Saying I'm sorry is easy when you know what to say and how to say it. We've discussed the benefits of an apology letter so now let's take a look at how to say I'm sorry verbally and what you need to consider before delivering your apology.
One of the major differences between offering a verbal rather than a written apology is that you are NOT giving the recipient time to think about their response. Therefore, you need to plan out how you'll respond to their reaction, whether it's positive or negative. If you aren't comfortable with that, then maybe a written apology is a better option for you.
Just like with an apology letter, 'saying I'm sorry' verbally requires that you think through certain surrounding conditions to help you to determine the best approach for delivery.
Below are some basic guidelines on how to say sorry through a verbal apology whether face-to-face or by phone.
Apologizing in Person
Saying I'm sorry in person is a great approach to resolving an issue. It shows integrity, humility and a willingness to accept responsibility all while looking a person in the eye.
When the relationship is more formal and/or more distant—often in a business setting.
Letting a person know that you want to meet with them face-to-face for the simple purpose of saying I'm sorry is a respectful and courteous way of mending fences.
When the relationship is close and the mistake is not too severe.
Inviting the person out for a coffee has the same benefit as a scheduled meeting with the added element of an activity shared by friends.
When this is part of your normal routine with the recipient or when you feel the gesture of a lunch invitation feels right.
Usually appropriate when the mistake is a little more significant, or in cases where the recipient considers the mistake serious enough to be very hurt, insulted or angry.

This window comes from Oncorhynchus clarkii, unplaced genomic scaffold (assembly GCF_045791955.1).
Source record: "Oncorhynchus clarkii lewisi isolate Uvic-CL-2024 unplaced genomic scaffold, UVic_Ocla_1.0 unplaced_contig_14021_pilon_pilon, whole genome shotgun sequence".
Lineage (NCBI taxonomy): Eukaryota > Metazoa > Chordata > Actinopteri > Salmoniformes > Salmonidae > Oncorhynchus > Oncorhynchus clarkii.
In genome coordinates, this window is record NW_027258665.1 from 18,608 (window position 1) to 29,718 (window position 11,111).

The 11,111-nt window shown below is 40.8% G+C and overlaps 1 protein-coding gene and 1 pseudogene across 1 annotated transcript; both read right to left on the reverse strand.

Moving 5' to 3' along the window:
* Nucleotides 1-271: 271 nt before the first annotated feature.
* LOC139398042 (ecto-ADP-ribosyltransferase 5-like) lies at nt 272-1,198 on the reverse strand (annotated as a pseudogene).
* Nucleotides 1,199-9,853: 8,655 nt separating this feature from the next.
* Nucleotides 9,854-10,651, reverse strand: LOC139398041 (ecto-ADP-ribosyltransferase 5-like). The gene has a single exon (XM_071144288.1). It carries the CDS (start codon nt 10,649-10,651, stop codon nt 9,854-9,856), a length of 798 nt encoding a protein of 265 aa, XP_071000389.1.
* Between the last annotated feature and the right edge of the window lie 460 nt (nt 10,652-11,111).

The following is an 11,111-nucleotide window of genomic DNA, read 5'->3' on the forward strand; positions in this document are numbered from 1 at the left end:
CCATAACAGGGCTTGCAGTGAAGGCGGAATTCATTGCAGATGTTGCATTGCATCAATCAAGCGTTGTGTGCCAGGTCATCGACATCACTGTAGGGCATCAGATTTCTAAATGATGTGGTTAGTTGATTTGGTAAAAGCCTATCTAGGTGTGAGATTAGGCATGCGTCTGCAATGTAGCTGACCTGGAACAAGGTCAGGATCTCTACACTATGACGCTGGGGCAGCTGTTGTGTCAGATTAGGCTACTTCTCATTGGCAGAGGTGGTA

A lunch invitation lets the recipient know that a more lengthy discussion is in order, and that YOU think YOUR mistake is serious enough to warrant the additional time and that a more lengthy discussion is likely.
The gesture of the invitation itself also becomes part of the apology.
When the relationship is intimate.
When the friendship is strong.
When a long discussion is necessary to convey the many reasons why your apology is important and a more formal evening meeting is warranted.
Emotions can run high depending on the situation and infraction. A restaurant invitation will provide added protection from the negative effects of a very emotional reaction to your apology.
However, take into consideration that the recipient may deserve the right to react emotionally (or tends to resolve issues more effectively through emotions). In that case, the invitation should be for a home cooked meal.
How to Say I'm Sorry by Phone
Saying I'm sorry over the phone rather than in person can be appropriate if either party isn't comfortable with confrontation.
When the relationship is more formal or not a personal one. (e.g. parent/teacher, fellow club member etc...)
Picking up the phone and saying I'm sorry in a timely manner is often the best way to make things right again.
When the relationship is close.
When you want to let the recipient know that you're willing to take extra effort to make things right.
Receiving a long distance call as opposed to an email tells the recipient that you respect them enough, and are sufficiently worried about the effects of your mistake to incur additional costs to resolve the issue.
Verbal apologies can be equally effective in person or by phone but again, both the circumstances and the recipient's personality should be considered. It's often the better approach, but it may lead to confrontation—depending on the seriousness of the infraction, the amount of pain it caused, and the recipient's personality and character.
Finally, there is one other option that allows you to enjoy the benefits of saying I'm sorry through both a written and verbal apology. It's a hand-delivered written apology. It gives the recipient time to absorb the contents of your letter and can provide a better foundation for constructive dialogue and discussions.